and Hedges (2007).

Coloration in alcohol dark brown dorsum and light brown venter. Number of dark brown scale rows (in dorsal view) counted at neck, midbody and before vent levels are seven, 11 and 11, respectively. Whitish snout: rostral, nasals, preocular, anterior portion of frontal, mid –inferior of ocular and postocular, and four supralabials. Tail unspotted along ventral surface.

Etymology. Patronymic of Golyath (Later Latin translated from Hebrew), biblical giant from book 1 st Samuel, Old Testament. Name in allusion to the large size of this species.

Natural History. The animal was collected under a stone, during the day. This region reaches 28 – 30 ºC maximum temperature in summer and 14 – 16 ºC minimum temperature in winter. It receives approximately 1 800 mm of annual precipitation (Instituto Cubano de Geodesia y Cartografía, 1978). The vegetation is characterized by semideciduous and evergreen forests, and vegetation complex of “mogote” – peculiar karst mountains called “mogotes” in Spanish, from Western and Central Cuba ( Capote and Berazaín, 1984).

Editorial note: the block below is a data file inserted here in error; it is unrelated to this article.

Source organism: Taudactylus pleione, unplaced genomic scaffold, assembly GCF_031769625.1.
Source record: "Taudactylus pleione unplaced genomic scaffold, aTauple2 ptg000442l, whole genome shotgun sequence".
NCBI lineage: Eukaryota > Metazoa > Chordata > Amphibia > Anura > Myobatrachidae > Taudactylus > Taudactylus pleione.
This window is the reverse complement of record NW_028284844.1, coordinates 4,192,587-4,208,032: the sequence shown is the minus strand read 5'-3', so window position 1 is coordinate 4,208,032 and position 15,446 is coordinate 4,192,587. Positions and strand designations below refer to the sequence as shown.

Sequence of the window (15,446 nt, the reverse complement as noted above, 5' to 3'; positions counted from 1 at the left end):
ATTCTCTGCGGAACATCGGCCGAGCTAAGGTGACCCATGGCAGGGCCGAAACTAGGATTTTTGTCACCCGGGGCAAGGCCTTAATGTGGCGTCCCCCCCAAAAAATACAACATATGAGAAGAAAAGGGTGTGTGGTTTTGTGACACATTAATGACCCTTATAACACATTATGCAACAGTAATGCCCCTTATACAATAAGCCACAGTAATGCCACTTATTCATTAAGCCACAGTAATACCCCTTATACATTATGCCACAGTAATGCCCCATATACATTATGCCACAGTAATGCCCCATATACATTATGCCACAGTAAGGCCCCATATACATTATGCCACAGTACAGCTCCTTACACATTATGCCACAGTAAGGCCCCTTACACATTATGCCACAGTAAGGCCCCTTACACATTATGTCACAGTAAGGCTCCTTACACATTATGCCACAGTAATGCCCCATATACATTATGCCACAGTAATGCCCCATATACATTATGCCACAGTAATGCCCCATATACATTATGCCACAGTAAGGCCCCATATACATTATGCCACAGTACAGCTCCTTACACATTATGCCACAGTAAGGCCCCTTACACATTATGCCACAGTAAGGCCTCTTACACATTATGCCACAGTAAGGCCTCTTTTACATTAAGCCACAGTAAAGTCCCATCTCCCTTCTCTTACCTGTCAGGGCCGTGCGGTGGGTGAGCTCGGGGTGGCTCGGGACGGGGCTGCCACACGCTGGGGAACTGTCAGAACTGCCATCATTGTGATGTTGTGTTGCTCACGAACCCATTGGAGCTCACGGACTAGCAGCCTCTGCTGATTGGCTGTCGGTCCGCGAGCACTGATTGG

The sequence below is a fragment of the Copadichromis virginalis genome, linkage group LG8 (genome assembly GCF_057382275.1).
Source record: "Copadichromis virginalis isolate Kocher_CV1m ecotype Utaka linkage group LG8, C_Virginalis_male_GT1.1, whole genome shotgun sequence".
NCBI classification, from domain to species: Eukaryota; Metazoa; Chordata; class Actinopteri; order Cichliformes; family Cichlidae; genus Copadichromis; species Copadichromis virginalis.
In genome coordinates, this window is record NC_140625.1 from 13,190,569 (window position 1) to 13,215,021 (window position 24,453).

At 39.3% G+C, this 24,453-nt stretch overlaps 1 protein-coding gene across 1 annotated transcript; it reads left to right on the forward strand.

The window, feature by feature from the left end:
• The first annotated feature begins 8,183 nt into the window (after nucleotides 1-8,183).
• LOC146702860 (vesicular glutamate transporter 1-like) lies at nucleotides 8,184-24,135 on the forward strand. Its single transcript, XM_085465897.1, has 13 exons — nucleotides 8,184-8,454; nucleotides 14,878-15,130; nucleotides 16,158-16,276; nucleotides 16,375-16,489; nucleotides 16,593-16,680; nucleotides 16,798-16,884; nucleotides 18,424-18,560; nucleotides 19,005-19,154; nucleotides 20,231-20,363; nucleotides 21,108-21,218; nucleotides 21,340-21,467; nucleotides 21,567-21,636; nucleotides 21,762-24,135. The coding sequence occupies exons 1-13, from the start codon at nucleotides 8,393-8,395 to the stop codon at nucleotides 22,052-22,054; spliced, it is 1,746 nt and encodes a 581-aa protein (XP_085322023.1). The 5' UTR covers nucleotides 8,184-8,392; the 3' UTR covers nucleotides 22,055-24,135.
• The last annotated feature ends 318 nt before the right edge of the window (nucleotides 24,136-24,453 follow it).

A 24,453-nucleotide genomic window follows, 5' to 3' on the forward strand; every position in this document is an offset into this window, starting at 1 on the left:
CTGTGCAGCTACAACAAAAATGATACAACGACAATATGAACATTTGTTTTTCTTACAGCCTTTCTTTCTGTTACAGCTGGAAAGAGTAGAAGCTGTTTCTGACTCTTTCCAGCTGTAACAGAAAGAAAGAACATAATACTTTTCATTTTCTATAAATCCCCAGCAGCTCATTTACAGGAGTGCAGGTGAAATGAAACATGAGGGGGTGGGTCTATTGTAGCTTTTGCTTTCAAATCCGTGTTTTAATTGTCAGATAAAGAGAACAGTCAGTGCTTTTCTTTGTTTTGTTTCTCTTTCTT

Distribution. Typhlops golyathi  is known only from the type –locality of Valle de San Vicente, Viñales Municipality, Pinar del Río Province, Cuba ( Fig. 2View FIGURE 2).

TABLE 1. Comparison among eight Cuban Typhlops species of T. biminiensis species group using selected characters: A, T. golyathi; B, T. anchaurus; C, T. anousius; D, T. arator; E, T. contorhinus; F, T. notorachius; G, T. perimychus; H, T. satelles. Data for species B to G were obtained from Thomas and Hedges (2007), and for species C from Domínguez and Moreno (in press).

  A 371 B 240     E 316      
  629 514 460–513 578–579 502 475–529 453–496  

TABLE 2. Comparison between Typhlops golyathi and Typhlops arator. Data for T. arator were obtained from Thomas

  Species T. golyathi Ogival  to rounded  
CZACC

Coleccion Zoologia, Academia de Ciencias de Cuba

Kingdom

Animalia

Phylum

Chordata

Class

Reptilia

Order

Squamata

Family

Typhlopidae

Genus

Typhlops